I just can't read something like this without thinking it's absolute bullshit:

'Minimalism is a tool that can assist you in finding freedom. Freedom from fear. Freedom from worry. Freedom from overwhelm. Freedom from guilt. Freedom from depression. Freedom from the trappings of the consumer culture we’ve built our lives around. Real freedom.'

Fuck off, mate. I think this pretty much gets to the heart of it. It seems to be attempting to fight capitalism without actually fighting capitalism at all - instead it's all about 'personal enlightenment'. And yeah, it clearly falls into the area of inherently exclusionary. You need a (pretty high, I would suspect) degree of security in order to qualify. Hey you poor fucks! You'll never know true meaning and happiness like I do. What if you're worried about keeping a stable job (freedom from worry), feeding your family (freedom from fear), paying rent (real freedom)? Too fucking bad.

Yeah I'm obviously going overboard here, and I don't think that middle class, stable, unhappy people should just suffer or whatever. Maybe there is no one solution that crosses class lines (destroying capitalism?). Maybe personal enlightenment is as good as it gets. Maybe it isn't actively mocking the poor -- but I just don't think you can argue it doesn't fairly explicitly exclude them.

(In terms of rich, smug, condescending chodes talking about finding enlightenment, I'm far more susceptible to those 'back to nature' types. Mostly because of my own prejudices - it seems much more appealing, but it definitely has many of the same issues.)


#108

Here's the bellend behind Soylent on a spectacular minimalism bender:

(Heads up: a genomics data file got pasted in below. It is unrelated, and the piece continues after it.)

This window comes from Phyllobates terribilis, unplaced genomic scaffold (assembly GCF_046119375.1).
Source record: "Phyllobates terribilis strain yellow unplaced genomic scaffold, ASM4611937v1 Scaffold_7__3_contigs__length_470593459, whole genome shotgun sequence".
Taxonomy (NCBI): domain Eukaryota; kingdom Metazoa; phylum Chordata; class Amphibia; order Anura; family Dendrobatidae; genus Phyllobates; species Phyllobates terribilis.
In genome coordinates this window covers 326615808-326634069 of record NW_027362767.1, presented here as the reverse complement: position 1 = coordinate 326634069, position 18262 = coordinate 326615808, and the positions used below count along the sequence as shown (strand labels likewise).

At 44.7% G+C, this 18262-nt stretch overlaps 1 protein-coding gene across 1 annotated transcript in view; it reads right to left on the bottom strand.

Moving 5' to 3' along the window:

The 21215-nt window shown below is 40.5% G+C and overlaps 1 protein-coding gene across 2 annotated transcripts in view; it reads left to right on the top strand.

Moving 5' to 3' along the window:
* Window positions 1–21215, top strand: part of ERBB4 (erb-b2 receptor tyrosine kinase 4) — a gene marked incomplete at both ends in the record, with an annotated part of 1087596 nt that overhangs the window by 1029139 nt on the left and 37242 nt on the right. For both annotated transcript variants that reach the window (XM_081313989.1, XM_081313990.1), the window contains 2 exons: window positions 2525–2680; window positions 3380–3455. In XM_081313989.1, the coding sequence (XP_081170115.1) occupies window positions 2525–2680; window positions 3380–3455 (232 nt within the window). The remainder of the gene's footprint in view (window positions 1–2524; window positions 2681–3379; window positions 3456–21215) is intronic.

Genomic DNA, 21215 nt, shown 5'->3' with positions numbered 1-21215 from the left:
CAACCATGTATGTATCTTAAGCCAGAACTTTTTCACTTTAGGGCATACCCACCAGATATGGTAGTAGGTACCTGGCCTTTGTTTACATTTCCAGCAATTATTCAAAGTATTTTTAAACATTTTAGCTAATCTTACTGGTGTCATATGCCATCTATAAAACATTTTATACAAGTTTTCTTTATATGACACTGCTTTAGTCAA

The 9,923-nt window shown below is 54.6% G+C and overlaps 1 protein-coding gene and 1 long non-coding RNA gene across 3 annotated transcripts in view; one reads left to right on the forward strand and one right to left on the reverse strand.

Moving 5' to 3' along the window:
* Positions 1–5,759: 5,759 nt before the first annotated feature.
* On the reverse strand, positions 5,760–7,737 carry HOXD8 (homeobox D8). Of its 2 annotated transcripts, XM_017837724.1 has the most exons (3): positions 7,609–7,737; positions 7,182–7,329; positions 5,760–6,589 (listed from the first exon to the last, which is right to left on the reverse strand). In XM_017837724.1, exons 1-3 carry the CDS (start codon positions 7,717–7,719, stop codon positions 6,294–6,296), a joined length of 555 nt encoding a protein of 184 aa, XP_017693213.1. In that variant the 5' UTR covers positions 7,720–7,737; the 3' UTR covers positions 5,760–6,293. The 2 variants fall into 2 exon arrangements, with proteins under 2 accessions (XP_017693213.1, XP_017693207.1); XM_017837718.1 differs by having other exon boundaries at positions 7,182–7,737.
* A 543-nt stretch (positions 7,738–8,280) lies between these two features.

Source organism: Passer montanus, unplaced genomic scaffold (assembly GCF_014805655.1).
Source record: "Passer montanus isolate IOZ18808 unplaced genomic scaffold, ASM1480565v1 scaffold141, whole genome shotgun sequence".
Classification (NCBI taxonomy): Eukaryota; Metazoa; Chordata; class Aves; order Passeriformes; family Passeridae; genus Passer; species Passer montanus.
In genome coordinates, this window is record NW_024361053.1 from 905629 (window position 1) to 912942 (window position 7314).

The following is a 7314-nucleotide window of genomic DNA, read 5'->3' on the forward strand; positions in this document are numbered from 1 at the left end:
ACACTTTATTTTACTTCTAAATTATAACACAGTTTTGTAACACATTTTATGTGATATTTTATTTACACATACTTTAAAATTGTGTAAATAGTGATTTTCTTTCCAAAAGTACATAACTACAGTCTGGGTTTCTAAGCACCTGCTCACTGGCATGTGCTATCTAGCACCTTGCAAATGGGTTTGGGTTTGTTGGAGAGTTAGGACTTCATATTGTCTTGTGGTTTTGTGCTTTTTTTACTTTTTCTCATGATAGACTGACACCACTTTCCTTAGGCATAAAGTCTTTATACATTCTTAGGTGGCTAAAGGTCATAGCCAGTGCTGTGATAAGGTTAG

Think you're minimalistic? This twat doesn't even have a kitchen.

Getting rid of my fridge was one of the greatest days of my life. Nevermore will I listen to that damn compressor moan.

I have not set foot in a grocery store in years. Nevermore will I bumble through endless confusing aisles like a pack-donkey searching for feed while the smell of rotting flesh fills my nostrils and fluorescent lights sear my eyeballs and sappy love songs torture my ears.

Doesn't do laundry either:

I get my clothing custom made in China for prices you would not believe and have new ones regularly shipped to me.

Seems like a strawman, but apparently it's for real...


#109

he's a personal hero of mine


#110

i'm not disagreeing that it's bellendry of epic proportions, but sufficient trawling of the internet could find ample evidence to paint any ism as being highly pretentious, wanky, or just dangerous. see previous discussions re fascism/antifa, vegan and vegetarianism, capitalism/socialism...


#111

#112

Is Harry Styles the new Bowie?

  • Yes
  • :frog:

0voters

Votes are public.


#113

#114

Is he really the head of the Kwik-E-Mart?


#115

We're through the looking glass people!


#116

My favourite comment from that article is the one that suggests he get an egg from Thorntons with his daughter's name written on it, for her and one with "Bellend" written on it for himself.


#117

Experience: I had a free birth

Just so many lines in here that make you want to smash your head on the desk...


#118

I have very mixed feelings about this article.


#119

There's an argument to be made for saying that the NHS does sometimes make mothers feel like they are on a conveyor belt and over-medicalise pregnancy and birth, but the recklessness displayed in the article isn't the way to challenge it.


#120

What, a mix feeling that the woman is a fucking idiot and then thinking how incredibly arrogant she is?


#121

For a start this comma is annoying me 'just me, my husband, Flynn, and our friend Claire.'
I assume her husband is Flynn and not a 4th party and she can't be bothered to name her husband.


#122

Two paragraphs in and every sentence is a joy.

(I'll stop live bloging my reading of it now)